What is it about riding the bus that makes some of us wax philosophical? Maybe the rush-hour crush of bodies squeezes thoughts that had been brewing in us all day out of our brains.

I usually keep my thoughts to myself. But every now and then, I run into a public speaker who might have given Socrates a run for his money.

One frigid night on the Q26 in Forest Hills, a jolly, portly middle-aged woman tried to make conversation with anyone in her vicinity near the front of the bus. Who was watching the Golden Globes tonight? Like most of the other passengers, I quickly tuned out.

But then the woman burst out laughing, apparently at a remark of her own, making someone next to her ask: What’s so funny?

“What, I can’t laugh in public?”

“I was just wondering…”

“Why does everyone want to laugh with you when you’re laughing, but no one wants to go near you when you’re crying?”

Most in the woman’s now more attentive audience shrugged. I did, too. But I’ve been trying to figure her question out many a cold night on the Q26 since.


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Generating Leads with Insurance SEO

Insurance Search Engine Marketing When you think about marketing strategies for your insurance company, most often you are thinking about the particular consumers you would like to reach. In fact, programs you create are often designed with a specific target audience in mind, and all marketing materials are then developed around that end goal. But how many times have you stopped to think about catering to the search engines that these potential customers are using to find your website? Insurance search engine marketing, believe it or not, could significantly boost the amount of insurance leads your company receives in a very short amount of time.

Search Engine Optimization

The idea of search engine optimization (SEO) is not a new one, but is something that has become increasingly important to the businesses that hope to survive in the digital age of today. Search engines have to sift through thousands of internet pages when they go looking for results of a keyword phrase someone types into them. Generally, these search engines select the sites that appear most legitimate—those that are of the highest ranking, have the most supportive links in them, and are recognized by the most outside sources. Search engine optimization simply helps you do all of these things to convince the search engine to select your website as a top choice.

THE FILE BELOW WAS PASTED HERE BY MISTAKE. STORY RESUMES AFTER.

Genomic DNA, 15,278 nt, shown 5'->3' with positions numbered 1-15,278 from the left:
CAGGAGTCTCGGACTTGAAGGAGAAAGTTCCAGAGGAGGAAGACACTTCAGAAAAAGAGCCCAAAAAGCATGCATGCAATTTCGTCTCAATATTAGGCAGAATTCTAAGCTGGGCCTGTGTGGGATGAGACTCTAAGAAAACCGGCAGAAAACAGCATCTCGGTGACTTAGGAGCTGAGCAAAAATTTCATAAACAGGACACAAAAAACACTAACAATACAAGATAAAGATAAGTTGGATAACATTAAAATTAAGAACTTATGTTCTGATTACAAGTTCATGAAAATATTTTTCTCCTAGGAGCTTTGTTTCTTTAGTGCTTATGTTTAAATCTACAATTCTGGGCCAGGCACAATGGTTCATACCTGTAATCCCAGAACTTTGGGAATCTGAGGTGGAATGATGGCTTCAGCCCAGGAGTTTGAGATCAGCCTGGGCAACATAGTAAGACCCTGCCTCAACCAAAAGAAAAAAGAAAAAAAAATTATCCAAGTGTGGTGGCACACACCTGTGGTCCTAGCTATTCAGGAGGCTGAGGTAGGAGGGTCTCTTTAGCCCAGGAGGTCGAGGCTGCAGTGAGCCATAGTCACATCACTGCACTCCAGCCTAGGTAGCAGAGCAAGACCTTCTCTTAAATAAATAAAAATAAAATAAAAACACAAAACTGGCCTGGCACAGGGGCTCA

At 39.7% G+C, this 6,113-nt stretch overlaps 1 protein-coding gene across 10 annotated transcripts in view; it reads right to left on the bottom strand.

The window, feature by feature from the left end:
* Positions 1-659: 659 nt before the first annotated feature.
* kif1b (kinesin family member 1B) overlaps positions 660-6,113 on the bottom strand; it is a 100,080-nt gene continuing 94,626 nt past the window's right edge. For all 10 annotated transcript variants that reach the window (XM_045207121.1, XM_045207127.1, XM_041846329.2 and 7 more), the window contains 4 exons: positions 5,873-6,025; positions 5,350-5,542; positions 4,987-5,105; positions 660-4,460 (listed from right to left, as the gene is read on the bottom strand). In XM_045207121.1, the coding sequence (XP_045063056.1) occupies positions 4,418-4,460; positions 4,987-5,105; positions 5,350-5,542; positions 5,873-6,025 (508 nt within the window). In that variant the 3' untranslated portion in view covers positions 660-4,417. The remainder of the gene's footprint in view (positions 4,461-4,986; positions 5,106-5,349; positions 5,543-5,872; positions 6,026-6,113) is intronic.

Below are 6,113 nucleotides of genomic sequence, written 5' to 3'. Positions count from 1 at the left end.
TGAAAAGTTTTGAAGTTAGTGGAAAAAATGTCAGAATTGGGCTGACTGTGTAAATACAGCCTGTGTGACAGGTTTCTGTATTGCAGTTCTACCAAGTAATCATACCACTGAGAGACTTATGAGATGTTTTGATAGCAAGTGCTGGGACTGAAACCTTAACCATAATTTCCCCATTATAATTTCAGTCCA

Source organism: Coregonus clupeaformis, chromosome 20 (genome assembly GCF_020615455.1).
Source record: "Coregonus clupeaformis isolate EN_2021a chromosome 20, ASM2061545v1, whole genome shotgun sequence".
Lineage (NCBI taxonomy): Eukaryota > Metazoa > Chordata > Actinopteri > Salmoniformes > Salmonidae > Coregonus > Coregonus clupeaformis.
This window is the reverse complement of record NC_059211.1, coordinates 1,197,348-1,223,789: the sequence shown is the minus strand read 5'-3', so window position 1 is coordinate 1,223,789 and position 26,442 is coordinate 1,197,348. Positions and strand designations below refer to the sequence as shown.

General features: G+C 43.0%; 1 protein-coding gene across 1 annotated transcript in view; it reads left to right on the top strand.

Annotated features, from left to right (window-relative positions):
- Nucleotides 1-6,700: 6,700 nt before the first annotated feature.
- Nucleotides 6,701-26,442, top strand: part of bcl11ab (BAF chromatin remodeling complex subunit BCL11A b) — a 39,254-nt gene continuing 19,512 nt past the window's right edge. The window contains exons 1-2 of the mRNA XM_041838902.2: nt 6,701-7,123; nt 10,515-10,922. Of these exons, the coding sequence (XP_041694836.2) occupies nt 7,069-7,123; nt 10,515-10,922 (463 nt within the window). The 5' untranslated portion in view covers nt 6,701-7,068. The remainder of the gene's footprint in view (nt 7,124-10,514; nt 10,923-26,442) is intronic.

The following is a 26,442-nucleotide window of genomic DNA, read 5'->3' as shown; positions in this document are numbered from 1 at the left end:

Get Help From A Professional

Experienced companies specializing in insurance search engine marketing can help your business to gain relevance and ranking in the “eyes” of the biggest search engines in use by consumers today. Talk to a professional SEO company to get started.

Clues Sought in Burning of Bag Holding 5 Dogs

Animal protection authorities are looking for the people who set fire to a bag containing five pit bulls behind a beverage distribution warehouse in East Flatbush, Brooklyn, on Saturday.

The dogs, four puppies and one adult dog, are all dead, said Bret Hopman, a spokesman for the American Society for the Prevention of Cruelty to Animals. “It is unclear whether the dogs were dead or alive prior to being place in the bag,” he added. He said necropsy results expected by the end of the week should answer that question.

The bag was found by workers at the warehouse, at East 91st Street and Ditmas Avenue, on Monday, and they examined security footage and found images of men getting out of a van with a bag and setting it aflame, Mr. Hopman said.

Sammy Omar, a worker at the warehouse, told WNBC-TV: “We seen the dog outside all burnt up, the babies all burnt up. It was horrible.”

Grainy footage shown on WNBC (see video below) shows two men with backs to the camera, one carrying a plastic garbage bag, walking toward a trash pile, and then a bag burning.